December 17, 2016 7:41:06 am
The United Nations announced Friday it is giving Venezuela and Guyana one final year to settle a longstanding border dispute and if significant progress isn’t made toward an agreement the case will be handed over to the International Court of Justice.
UN spokesman Stephane Dujarric said UN chiefs over the last 25 years have appointed three personal representatives and engaged in “intensive efforts” to find a solution. “In spite of these efforts, it has not been possible to bridge the differences between the parties,” he said.
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The dispute has its origins in the “Arbitral Award of 1899,” a decision on the frontier between Venezuela and what is now Guyana. Venezuela contends the decision is null and void and claims about 40 per cent of Guyana’s territory, which is rich with gold, diamonds, timber and other natural resources. Guyana, which is much smaller, rejects the claim and is pressing the UN to take the case to the International Court of Justice.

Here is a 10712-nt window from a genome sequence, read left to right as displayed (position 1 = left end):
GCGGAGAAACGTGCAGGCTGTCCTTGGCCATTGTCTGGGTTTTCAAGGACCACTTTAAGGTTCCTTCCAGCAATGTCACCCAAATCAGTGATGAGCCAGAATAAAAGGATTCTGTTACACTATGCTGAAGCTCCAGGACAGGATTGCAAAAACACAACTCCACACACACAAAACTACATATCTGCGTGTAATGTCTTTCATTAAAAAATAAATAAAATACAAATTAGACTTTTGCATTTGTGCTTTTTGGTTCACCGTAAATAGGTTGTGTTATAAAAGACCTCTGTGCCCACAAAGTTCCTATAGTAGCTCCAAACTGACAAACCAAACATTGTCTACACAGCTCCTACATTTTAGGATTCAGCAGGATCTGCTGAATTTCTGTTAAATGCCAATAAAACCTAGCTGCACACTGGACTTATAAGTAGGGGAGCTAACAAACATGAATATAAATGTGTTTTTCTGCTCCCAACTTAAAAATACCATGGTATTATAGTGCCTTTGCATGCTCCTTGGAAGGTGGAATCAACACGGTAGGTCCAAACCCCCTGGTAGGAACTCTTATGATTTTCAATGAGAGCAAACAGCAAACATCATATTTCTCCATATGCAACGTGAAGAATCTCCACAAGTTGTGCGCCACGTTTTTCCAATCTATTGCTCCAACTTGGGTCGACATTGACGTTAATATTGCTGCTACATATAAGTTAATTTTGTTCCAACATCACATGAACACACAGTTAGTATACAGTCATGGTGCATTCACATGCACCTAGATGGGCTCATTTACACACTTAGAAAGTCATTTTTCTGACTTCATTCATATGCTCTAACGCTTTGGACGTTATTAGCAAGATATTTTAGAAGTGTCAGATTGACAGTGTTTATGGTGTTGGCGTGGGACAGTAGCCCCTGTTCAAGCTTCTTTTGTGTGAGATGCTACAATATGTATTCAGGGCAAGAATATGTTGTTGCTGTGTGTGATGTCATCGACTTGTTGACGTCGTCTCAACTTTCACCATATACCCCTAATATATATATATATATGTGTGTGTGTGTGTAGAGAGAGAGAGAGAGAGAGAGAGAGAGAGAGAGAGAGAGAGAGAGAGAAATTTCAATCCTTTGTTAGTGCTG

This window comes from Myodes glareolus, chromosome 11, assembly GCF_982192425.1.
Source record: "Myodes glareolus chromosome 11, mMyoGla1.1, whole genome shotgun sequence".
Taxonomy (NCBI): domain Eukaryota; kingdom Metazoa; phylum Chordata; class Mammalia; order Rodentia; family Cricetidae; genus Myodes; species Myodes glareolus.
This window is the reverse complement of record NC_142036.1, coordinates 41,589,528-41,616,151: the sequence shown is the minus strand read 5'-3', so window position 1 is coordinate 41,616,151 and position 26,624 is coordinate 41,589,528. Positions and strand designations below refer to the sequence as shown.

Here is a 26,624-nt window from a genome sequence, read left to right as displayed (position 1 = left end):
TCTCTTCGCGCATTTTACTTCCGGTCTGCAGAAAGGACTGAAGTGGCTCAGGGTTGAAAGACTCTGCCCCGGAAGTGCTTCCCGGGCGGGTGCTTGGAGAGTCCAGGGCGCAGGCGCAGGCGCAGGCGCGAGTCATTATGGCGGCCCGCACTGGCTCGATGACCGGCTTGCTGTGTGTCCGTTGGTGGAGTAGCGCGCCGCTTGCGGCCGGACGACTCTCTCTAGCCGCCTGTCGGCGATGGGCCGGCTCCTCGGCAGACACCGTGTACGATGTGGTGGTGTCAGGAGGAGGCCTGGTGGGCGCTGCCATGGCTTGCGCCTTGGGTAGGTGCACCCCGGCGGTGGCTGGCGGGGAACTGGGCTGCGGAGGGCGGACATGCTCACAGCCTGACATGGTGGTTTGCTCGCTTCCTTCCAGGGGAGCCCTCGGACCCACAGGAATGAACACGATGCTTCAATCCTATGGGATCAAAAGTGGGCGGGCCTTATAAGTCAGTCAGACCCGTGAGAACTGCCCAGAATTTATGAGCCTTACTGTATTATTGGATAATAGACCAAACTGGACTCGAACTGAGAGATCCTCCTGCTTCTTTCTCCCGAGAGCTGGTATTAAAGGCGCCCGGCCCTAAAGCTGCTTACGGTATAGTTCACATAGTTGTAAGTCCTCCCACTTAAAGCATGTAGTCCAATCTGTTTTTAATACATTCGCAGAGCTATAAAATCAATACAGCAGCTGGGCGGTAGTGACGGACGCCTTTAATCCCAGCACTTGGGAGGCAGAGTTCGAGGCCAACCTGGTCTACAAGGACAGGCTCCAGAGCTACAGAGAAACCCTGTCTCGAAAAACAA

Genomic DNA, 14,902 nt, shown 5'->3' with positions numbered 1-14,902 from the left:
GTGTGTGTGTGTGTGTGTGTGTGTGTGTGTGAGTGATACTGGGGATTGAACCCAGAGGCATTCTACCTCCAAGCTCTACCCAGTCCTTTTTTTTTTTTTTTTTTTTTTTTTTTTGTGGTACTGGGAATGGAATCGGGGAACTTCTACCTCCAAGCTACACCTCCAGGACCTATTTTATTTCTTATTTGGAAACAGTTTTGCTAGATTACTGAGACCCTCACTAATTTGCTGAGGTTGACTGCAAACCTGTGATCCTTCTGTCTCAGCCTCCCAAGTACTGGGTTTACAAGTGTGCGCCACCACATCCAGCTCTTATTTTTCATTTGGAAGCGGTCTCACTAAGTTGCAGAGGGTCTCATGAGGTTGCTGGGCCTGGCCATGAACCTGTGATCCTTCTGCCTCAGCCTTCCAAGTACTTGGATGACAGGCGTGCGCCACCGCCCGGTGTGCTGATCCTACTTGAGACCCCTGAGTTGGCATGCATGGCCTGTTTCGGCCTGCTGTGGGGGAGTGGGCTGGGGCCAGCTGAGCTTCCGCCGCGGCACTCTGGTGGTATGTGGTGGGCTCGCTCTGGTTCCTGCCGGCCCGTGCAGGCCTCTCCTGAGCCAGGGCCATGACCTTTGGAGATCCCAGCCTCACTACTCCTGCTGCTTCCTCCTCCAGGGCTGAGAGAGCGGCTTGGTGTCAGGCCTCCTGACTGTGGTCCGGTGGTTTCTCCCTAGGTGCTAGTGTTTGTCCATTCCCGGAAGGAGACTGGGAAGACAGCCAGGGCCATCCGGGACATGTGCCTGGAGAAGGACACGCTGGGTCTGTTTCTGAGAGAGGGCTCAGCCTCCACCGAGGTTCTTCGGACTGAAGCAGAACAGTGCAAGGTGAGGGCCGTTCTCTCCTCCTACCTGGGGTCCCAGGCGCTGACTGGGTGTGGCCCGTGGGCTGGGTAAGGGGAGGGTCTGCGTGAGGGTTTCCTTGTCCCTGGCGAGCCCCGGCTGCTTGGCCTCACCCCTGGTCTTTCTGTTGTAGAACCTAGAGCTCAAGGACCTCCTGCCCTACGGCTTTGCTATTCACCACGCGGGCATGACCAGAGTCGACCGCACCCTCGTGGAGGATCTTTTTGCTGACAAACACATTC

Dujarric said outgoing Secretary-General Ban Ki-moon and his successor Antonio Guterres have agreed that Guterres will appoint a new representative shortly after he takes office on Jan. 1 “with a strengthened mandate of mediation.”
“If, by the end of 2017, the secretary-general concludes that significant progress has not been made toward arriving at a full agreement for the solution of the controversy, he will choose the International Court of Justice as the next means of settlement, unless both parties jointly request that he refrain from doing so,” Dujarric said.
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